That’s a good place to start. Nothing wrong with learning in the most fire-friendly conditions. You’ve got dry tinder, kindling, and fuel to burn. This may not be the case when your life depends on making fire in the wind, rain, and snow.

Cheating is NOT a Sin

There is absolutely no such thing as cheating when it comes to building a life-sustaining fire. Who cares what Bushcraft purists think! Your loved ones aren’t worried about style points in fire craft. They want you home alive. So cheat!

For the weekend camper or woodsman, carry these foul weather fire cheats…

Fire Cheat #1 ~ One of the most overlooked fire starters that should already be in your pack is duct tape. Loosely wad up about 2 foot of tape and ignite it with an open flame. A ferrocerium rod will ignite duct tape. However, you have to shred the tape to create lots of surface area. This isn’t your best option if your fingers are losing dexterity in freezing temperatures.

Fire Cheat #2 ~ DiY fire starters made of wax-soaked jute twine or cotton makeup remover pads. I also carry commercially made sure fire that will burn on water.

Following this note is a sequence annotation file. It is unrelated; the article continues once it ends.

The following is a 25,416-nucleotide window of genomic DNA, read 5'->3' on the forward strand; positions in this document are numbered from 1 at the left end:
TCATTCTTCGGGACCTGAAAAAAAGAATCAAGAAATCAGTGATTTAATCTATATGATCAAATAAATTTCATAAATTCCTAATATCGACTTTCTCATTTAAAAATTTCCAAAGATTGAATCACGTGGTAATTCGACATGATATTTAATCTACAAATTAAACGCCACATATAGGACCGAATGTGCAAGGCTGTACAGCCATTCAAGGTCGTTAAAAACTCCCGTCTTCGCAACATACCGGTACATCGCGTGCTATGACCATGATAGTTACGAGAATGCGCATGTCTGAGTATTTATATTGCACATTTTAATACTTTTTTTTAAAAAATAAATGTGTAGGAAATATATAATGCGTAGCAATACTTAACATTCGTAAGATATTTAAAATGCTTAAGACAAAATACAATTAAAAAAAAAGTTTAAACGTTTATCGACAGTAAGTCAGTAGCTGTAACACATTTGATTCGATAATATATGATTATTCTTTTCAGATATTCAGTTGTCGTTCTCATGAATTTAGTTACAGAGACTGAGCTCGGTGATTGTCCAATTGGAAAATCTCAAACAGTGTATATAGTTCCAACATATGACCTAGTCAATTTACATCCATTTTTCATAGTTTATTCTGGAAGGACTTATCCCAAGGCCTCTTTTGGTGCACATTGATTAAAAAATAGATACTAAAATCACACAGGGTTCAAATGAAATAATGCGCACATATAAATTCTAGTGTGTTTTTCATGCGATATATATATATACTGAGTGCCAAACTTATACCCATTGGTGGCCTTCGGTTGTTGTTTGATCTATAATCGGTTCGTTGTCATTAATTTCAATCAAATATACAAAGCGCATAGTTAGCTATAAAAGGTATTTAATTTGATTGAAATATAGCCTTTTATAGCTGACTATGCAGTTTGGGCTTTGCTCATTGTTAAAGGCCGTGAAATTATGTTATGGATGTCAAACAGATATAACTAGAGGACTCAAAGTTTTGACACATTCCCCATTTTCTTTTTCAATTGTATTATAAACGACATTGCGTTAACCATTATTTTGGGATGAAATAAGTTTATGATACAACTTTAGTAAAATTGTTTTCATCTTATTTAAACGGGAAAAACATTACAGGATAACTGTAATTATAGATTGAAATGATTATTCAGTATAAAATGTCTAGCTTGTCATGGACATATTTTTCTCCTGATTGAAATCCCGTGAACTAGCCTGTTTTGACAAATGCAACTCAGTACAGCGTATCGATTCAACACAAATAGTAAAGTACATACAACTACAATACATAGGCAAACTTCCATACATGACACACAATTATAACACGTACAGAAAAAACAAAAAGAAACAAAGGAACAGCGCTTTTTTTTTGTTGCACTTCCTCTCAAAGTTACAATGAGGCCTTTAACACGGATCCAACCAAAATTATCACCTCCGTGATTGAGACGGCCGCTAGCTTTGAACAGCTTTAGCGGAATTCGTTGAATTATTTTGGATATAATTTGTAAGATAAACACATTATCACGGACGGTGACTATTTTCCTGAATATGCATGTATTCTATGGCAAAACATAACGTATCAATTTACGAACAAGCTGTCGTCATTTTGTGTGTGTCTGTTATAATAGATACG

Fire Cheat #3 ~ Always carry enough dry tinder material to start a fire in sucky weather.

Fire Cheat #4 ~ Know where to find the best possible tinder material and how to process it to create surface area. Dead hanging branches, pencil lead size to pencil size, provide kindling even in the rain.

Fire Cheat #5 ~ Fat lighter’d (aka – fatwood, resin-rich pine wood) is my lifesaver in the south. Discover your best natural fire starter wherever you’re located or plan to travel. I keep this stuff in all my kits. It’s abundant where I live.

Fire Cheat #6 ~ Dry wood is available in all weather conditions if you know where to look. Standing dead Tulip Poplar (Magnolia) is one of my go-to fire resources. The trick to getting to the dry wood is splitting the wood down to tinder, kindling, and fuel size material. The inner bark makes excellent tinder bundles!